Making matters worse, until recently government-approved treatment guidelines included some medicine not recommended by the World Health Organisation.
Until early June, India Health Ministry's approved treatment protocol listed remdesivir even though the global health body discouraged use of the drug for Covid-19 in late 2020 after a large international clinical trial showed that it offered negligible protection against death in hospitalised patients.
The government had also recommended other untested therapies such as the anti-malarial drug hydroxychloroquine and Ivermectin, an anti-parasitic treatment. Convalescent plasma therapy remained on the list despite the Indian Council of Medical Research's own studies finding little benefit.
Officials from the National Health Authority, responsible for implementing country's flagship public health insurance programme, did not respond to multiple requests for comment, nor did a spokesman for the federal Ministry of Health.
In rural areas, "people are either left to die or go bankrupt trying to find that life-saver drug or other solution", said Professor Ajay Mahal, an academic in health economics and global health systems research and deputy director of the Nossal Institute for Global Health at the University of Melbourne.
"The state should begin by offering people an option - a strong and affordable primary care sector - instead of leaving them to their devices to unqualified providers and running around getting drugs from pharmacists, fake or genuine," he added.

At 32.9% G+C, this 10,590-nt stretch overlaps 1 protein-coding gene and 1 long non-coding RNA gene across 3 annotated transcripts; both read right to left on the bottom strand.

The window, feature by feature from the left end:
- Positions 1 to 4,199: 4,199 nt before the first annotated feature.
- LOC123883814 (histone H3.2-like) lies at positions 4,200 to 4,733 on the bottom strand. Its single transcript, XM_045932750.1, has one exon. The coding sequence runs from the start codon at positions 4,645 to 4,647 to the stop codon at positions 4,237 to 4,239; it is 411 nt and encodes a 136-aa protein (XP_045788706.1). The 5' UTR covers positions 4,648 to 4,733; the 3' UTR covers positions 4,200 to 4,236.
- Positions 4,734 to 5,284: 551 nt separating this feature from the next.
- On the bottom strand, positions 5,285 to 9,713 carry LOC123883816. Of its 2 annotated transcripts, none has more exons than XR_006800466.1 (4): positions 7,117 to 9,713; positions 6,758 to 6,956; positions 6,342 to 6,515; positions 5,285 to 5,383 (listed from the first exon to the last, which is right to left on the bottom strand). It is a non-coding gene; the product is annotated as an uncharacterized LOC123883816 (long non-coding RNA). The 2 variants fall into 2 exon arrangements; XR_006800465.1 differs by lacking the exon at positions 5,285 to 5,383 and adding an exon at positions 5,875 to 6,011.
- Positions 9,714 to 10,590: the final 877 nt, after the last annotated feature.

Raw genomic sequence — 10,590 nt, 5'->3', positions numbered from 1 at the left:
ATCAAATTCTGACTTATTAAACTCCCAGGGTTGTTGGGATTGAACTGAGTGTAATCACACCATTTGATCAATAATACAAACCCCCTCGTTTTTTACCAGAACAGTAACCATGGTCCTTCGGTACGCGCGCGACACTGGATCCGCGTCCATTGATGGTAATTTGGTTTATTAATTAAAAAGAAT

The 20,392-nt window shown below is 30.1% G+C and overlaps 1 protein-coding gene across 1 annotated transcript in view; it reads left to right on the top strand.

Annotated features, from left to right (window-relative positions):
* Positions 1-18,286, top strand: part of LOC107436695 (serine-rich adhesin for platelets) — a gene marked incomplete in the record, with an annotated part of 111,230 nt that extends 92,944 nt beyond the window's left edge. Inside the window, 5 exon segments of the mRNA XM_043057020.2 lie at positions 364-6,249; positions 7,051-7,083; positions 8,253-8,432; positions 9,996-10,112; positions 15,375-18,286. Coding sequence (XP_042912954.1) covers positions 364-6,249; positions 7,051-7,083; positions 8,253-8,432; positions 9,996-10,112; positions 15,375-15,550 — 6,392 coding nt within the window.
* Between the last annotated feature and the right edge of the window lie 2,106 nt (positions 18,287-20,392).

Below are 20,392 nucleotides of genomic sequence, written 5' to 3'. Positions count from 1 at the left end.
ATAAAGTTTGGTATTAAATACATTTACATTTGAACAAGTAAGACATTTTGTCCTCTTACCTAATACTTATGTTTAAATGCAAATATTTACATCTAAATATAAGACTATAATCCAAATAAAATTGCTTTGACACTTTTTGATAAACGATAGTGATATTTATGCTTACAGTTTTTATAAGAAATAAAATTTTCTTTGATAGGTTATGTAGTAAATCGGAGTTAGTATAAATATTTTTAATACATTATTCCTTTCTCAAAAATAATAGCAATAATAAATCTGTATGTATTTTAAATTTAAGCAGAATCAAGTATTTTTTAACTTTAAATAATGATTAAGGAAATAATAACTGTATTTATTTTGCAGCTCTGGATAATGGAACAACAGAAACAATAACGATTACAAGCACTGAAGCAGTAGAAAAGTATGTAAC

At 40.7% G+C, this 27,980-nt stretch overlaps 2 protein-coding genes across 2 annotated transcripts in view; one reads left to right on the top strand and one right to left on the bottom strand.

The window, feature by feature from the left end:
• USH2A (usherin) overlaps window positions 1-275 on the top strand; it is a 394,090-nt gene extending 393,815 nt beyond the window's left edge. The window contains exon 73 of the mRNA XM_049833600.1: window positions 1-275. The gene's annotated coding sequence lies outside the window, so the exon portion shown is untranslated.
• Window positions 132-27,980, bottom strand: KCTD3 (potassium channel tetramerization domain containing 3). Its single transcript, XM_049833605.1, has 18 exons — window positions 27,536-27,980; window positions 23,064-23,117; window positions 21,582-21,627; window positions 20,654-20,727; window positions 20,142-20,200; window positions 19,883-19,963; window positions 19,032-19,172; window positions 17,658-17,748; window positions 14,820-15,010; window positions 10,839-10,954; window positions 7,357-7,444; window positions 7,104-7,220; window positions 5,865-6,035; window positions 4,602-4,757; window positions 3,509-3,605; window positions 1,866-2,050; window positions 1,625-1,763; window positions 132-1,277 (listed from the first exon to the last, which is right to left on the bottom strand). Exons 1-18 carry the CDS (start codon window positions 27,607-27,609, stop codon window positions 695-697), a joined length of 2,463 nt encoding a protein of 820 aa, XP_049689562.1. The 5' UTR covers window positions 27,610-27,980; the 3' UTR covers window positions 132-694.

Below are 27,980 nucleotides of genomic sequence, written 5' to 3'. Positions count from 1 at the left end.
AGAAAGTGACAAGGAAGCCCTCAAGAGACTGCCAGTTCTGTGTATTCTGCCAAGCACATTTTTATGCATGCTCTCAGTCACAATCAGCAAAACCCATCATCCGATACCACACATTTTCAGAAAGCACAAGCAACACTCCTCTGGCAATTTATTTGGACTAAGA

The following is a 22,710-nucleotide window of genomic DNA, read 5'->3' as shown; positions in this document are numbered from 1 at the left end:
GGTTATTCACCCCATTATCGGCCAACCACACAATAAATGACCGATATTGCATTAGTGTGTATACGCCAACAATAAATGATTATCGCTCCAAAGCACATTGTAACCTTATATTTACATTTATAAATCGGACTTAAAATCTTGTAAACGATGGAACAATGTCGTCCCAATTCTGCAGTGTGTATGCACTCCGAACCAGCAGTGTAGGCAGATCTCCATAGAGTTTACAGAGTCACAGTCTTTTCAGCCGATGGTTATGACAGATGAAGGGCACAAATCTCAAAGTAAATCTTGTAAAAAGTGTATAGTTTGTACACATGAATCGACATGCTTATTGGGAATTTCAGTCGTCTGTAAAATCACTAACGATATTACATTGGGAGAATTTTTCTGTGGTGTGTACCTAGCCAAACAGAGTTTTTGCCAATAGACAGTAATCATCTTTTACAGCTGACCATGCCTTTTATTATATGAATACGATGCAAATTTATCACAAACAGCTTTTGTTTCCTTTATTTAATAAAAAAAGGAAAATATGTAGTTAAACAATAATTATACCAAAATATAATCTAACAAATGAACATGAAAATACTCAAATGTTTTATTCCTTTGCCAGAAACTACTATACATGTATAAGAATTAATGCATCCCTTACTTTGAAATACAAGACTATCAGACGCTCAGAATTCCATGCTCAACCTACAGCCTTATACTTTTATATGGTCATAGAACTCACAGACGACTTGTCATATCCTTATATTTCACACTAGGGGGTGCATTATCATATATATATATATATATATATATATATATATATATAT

In 2018, Prime Minister Narendra Modi unveiled a flagship programme dubbed the world's largest health insurance plan offering financial risk protection against catastrophic health expenditure to roughly 107 million poor and vulnerable families - or close to 40 per cent of the population.
Yet the new policy has not effectively improved access to health care, according to a working paper by Duke University researchers.
Even government-run hospitals can be costly for the poor: Mr Nigam said he paid a subsidised rate of 200,000 rupees for one of his wife's bypass surgeries.
"I don't have government health insurance because I didn't know I was eligible," he said. "Now I am trying, but there is a long backlog."
The rising medical debt poses a risk for Mr Modi ahead of key state elections next year, including one in Uttar Pradesh - the country's most populous state - where Mr Nigam lives.
Mr Modi's government's approval ratings have fallen to 51 per cent this year from 75 per cent in 2019, according to a survey released May 29 by LocalCircles, an India-based polling company.